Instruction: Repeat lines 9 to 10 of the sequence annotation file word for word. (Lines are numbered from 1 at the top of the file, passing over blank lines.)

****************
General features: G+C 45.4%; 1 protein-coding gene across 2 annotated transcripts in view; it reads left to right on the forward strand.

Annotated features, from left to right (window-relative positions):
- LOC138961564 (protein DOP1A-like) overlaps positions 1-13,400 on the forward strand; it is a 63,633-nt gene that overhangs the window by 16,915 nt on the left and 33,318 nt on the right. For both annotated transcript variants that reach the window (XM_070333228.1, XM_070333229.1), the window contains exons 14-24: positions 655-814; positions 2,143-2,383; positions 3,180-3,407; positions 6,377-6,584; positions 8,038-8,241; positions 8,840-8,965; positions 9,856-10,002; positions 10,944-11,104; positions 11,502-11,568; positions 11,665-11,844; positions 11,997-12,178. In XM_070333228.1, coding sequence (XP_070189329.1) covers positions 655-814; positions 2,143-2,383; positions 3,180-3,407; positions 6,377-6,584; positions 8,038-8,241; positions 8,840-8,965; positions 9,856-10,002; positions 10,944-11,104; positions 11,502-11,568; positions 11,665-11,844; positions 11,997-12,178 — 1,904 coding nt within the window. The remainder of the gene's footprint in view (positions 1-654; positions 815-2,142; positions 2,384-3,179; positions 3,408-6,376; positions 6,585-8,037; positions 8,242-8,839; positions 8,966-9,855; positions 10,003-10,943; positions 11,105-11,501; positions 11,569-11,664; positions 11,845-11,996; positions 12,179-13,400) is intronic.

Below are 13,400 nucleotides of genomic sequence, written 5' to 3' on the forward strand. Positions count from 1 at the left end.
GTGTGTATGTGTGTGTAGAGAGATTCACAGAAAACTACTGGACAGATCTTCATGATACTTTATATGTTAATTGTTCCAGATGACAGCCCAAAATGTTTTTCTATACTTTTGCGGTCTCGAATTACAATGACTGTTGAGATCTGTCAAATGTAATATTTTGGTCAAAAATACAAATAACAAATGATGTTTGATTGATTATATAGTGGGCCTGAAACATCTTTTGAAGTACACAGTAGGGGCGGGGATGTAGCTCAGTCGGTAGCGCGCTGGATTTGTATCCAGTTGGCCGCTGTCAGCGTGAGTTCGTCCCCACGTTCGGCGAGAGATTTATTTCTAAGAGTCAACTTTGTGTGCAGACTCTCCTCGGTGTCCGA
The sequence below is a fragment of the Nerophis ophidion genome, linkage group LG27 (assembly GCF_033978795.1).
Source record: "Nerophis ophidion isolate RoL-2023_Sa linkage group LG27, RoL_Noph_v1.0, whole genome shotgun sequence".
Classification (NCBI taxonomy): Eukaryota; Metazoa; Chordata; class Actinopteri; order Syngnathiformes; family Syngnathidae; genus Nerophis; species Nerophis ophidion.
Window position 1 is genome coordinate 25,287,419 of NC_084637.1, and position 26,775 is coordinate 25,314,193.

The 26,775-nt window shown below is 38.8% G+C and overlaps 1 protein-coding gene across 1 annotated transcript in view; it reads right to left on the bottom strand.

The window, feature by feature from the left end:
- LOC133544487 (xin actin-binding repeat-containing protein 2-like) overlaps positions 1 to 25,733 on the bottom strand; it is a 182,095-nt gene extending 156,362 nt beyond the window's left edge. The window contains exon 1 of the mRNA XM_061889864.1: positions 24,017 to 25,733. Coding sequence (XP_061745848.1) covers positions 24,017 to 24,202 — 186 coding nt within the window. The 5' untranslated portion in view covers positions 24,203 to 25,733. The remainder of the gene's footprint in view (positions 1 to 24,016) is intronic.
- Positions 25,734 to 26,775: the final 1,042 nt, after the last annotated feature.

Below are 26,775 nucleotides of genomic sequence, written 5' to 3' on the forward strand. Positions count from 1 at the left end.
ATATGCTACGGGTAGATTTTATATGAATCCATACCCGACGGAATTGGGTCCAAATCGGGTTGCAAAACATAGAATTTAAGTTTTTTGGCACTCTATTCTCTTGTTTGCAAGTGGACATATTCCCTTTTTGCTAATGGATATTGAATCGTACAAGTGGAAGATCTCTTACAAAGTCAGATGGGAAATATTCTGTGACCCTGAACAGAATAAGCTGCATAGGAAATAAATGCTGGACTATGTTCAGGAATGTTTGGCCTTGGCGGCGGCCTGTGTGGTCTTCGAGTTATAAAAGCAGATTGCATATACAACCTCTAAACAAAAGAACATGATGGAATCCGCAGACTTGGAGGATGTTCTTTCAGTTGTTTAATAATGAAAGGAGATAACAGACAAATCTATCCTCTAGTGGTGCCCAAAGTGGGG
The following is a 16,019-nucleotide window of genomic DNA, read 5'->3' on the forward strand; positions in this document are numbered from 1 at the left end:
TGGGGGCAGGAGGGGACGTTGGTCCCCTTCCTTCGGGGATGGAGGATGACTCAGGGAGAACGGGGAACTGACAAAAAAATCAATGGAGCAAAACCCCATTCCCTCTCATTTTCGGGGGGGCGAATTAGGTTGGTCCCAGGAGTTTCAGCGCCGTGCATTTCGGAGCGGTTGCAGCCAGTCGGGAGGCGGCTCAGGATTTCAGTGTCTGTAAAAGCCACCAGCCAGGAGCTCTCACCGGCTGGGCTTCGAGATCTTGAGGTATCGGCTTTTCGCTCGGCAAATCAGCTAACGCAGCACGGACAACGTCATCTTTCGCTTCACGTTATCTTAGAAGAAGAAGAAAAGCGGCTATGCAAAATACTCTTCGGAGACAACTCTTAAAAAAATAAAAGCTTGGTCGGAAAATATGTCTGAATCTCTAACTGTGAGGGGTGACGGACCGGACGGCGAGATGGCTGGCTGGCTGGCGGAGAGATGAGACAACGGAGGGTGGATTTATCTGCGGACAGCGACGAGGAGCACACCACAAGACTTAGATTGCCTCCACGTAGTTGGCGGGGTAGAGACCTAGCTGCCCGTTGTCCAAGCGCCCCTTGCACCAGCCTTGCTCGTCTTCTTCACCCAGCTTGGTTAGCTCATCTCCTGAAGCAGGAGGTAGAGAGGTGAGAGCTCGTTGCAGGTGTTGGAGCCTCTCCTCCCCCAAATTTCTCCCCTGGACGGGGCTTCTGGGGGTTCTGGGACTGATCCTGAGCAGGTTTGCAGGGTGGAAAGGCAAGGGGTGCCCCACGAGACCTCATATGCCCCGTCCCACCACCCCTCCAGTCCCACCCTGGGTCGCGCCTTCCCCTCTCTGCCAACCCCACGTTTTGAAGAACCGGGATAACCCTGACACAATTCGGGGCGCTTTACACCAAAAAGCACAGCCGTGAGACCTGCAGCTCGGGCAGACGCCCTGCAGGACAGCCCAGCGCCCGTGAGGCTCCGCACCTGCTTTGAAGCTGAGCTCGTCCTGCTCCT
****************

Window position 1 is genome coordinate 25,287,419 of NC_084637.1, and position 26,775 is coordinate 25,314,193.

The 26,775-nt window shown below is 38.8% G+C and overlaps 1 protein-coding gene across 1 annotated transcript in view; it reads right to left on the bottom strand.